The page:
Archive for February, 2012

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Lesson 7: Who Was Diophantus? Diophantus’s Riddle (IV)

February 25, 2012

Diophantus of Alexandria

 

Born: about 200   Died: about 284

Diophantus is often known as the ‘father of algebra’,but there is no doubt that many of the methods for solving linear and quadratic equations go back to Babylonian mathematics. Nevertheless, his remarkable, collection of problems is a singular achievement that was not fully appreciated and further developed until much later.

 He is best known for his Arithmetica, a work on the solution of algebraic equations and on the theory of numbers. The Arithmetica is a collection of 130 problems giving numerical solutions of determinate equations (those with a unique solution), and indeterminate equations. The method for solving the latter is now known as Diophantine analysis. Only six of the original 13 books were thought to have survived and it was also thought that the others must have been lost quite soon after they were written. Diophantus was the first Greek mathematician who recognized fractions as numbers; thus he allowed positive rational numbers for the coefficients and solutions.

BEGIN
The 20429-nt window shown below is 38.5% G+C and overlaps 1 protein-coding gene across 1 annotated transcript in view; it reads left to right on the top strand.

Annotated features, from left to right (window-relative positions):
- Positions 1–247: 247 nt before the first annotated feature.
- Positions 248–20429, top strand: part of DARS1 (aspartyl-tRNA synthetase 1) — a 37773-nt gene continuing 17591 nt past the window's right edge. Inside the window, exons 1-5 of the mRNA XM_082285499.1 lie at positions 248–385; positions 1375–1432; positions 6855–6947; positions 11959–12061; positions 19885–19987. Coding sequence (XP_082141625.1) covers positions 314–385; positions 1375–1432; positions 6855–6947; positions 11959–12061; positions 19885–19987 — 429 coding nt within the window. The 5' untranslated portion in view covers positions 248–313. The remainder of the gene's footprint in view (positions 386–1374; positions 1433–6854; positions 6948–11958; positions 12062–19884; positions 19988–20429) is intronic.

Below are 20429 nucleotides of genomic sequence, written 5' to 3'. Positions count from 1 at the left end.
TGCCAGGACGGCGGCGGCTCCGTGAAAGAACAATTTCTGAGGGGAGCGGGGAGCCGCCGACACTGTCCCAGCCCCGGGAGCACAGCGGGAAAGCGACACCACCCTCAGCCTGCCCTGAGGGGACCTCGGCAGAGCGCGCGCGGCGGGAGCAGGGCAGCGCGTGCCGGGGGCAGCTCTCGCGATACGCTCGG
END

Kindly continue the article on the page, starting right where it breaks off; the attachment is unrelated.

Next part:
Diophantus did not use sophisticated algebraic notation, he did introduce an algebraic symbolism that used an abbreviation for the unknown and for the powers of the unknown.

 However, essentially nothing is known of his life and there has been much debate regarding the date at which he lived.

You can read a good biography on

http://www.gap-system.org/~history/Biographies/Diophantus.html,

where I found this information. There are many biographies of famous mathematicians.

 Diophantus Riddle

 Much of our knowledge of the life of Diophantus is derived from a 5th century Greek anthology of number games and strategy puzzles. One of the problems (sometimes called his epitaph) states:

‘Here lies Diophantus,’ the wonder behold.

Through art algebraic, the stone tells how old:

‘God gave him his boyhood one-sixth of his life,

One twelfth more as youth while whiskers grew rife;

And then yet one-seventh ere marriage begun;

In five years there came a bouncing new son.

Alas, the dear child of master and sage

After attaining half the measure of his father’s life chill fate took him.

After consoling his fate by the science of numbers for four years, he ended his life.’

 

This puzzle implies that Diophantus lived …..Could  you tell it to us?

You will publish a post with your solution on this blog and there is an interesting reward for you!

 However, the accuracy of the information cannot be independently confirmed.

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